Philadelphia by Night

Copyright: 2009, Florida Center for Instructional Technology
The Greater Philadelphia area is situated in the longer sprawl that extends along the Northeast coast. As a financial center it rivals all but a couple cities in the US, but beneath its glittering skyscrapers old world statues dot the streets. Long stretches of townhouses that have been standing for almost two hundred years crowd between highways and glassy buildings. Almost half (44 ) of the city is of mixed Caucasian ancestry, and the other half is comprised mainly of African American heritage (44), with a little over 10% spread between Asian and Hispanic heritage. As such, a variety of cultures intermingle in the neighborhoods of Philadelphia. Among the most prominent are Italian, Irish, German, Korean, Jamaican, Polish, and Russian, with some notable exceptions. Chinatown overflows into the Italian district with makeshift Vietnamese bazaars.

The loose cultural borders illustrate another notable aspect of the City of Brotherly Love: tension born of colliding ancestry, race, infrastructure, and socioeconomic status. Nicknamed for its blue collar “brotherly” demeanor, it can be straightforward, fair, and down-to-earth, but it can also be aggressive, cruel, and cold. In this sense, it can truly be “The City that Loves You Back.”

History and Present:
Philadelphia is also known as the “Birthplace of America,” and for good reason. It’s seen its share of Indians (Lenape) and Quakers, the echoes of these long-gone residents still linger in the cramped, dark alleyways between the rowhouses and along the thorny banks of the Schuylkill. The land itself seems bitter at William Penn’s betrayal, and the overpopulation. At the same time, high ideals really did roll with the carriages on the first roads of the “City of Liberty.” Scattered throughout the city are landmarks which mark the energy which built this city and drew its citizens here in high hopes. Old City was remodeled and now boasts red brick streets and refurbished buildings over a hundred years old or more. Small museums and restored buildings devoted to writers such as Edgar Allan Poe, thinkers such as Ben Franklin, and champions of social movements such as Susan B. Anthony, all huddle between office buildings or neighborhoods. The city’s jazz and blues culture still thrives, mixed with a dose of Cajun.

But again, for every finely crafted and restored Victorian style building, there are two moldering warehouses. Beneath the weeping gargoyles homeless cough their last cough on wintry nights. Just out of sight of the highly esteemed University of Pennsylvania are some of the nation’s most deadly gangs and their turf.

The Supernatural:
All of this has led Philadelphia to house quite the lion’s share of horrors and skeletons in the closet. Over a hundred vampires count themselves permanent residents of the Greater Philadelphia area, only 50 of which reside in the city proper. Many keep to themselves in bloody coteries, in makeshift dungeons, feeding from their blood dolls, or doing whatever else it takes so the Prince does not take notice- or one of the many other citizens of the city. And to add to this, as many as 50 kindred or more pass through the city a year.

It is difficult to say exactly how many there are since Philadelphia has been in a state of upheaval for almost a decade. 10 years ago, vampires commonly known as “The Brood” held near complete sway over the city, but through an incredible effort, they have lost their iron grip on the city. What exists now is a tenuous patchwork of coteries and primogen whose conflicting desires contribute keep any alliances cool and often temporary. (More on this depending on character background.)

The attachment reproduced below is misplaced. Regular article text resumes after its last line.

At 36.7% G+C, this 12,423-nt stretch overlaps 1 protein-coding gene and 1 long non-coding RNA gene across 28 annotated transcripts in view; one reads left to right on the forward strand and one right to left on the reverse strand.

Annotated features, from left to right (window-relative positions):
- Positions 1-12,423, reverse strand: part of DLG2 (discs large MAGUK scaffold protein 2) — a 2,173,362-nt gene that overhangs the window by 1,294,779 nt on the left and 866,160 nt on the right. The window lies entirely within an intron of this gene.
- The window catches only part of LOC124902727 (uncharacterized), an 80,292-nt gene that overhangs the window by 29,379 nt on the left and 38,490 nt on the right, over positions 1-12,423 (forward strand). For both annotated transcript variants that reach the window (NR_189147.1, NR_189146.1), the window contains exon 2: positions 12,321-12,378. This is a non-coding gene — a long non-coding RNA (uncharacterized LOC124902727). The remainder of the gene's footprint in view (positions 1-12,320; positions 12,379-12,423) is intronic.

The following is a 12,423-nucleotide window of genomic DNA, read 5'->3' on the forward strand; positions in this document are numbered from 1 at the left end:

The Lupines, or werewolves, are a grizzled bunch in this city, and only their more urban kin really hold any power here, but they are here, make no mistake. They hold sway over certain gangs, watch over their streets dearly, carry on bargains with their spirit allies of the city, and even control considerable financial resources- although in more limited ways than the kindred. Still, the kindred may be thankful that they don’t reside here in large numbers since the late eighties.

Sorcerers and witches have traditionally placed a high level of importance on Philadelphia, but more recently they seem to have retreated, or at least become less visible. The latter is more likely. Rumor has it that they have devoted themselves to gaining ground both north and south of Philadelphia (New York, Boston, and Washington D.C.) They’ve left Philadelphia to destroy itself. Or seem to. Just when the modern-day wizards appear to have disappeared one finds that they have been watching him all along, sitting near him. (Number unknown.)

What is of concern for Philadelphia’s undead, is that it has become a regular hotbed for mortals who hunt them. The years of conflict have taken their toll on the Masquerade and the citizens of the city. And nature has risen to respond as it always does. The hunted are becoming hunters. And sometimes they appear to be backed by considerable resources. Kindred have been advised to avoid all contact at any costs. Eliminating these mortals will no doubt only draw the attention of more heavily armed and organized teams or legendary hunters. (Numbers rivaling the undead.)

And finally, as if the city wasn’t crammed full of dangers on almost every block, the spirits of the dead have become increasingly restless and violent. It’s as if the city truly prepares to eat itself piece by piece or in one ferocious thrashing. Everyday another person disappears in some forgotten corner of an abandoned warehouse. A whimpering dog wishes it never saw the thing uncoiling itself from its den in the basement. Lost and hungry souls wander halls and down dead-end alleys of a city steeped in history and modern angst.

Philadelphia by Night

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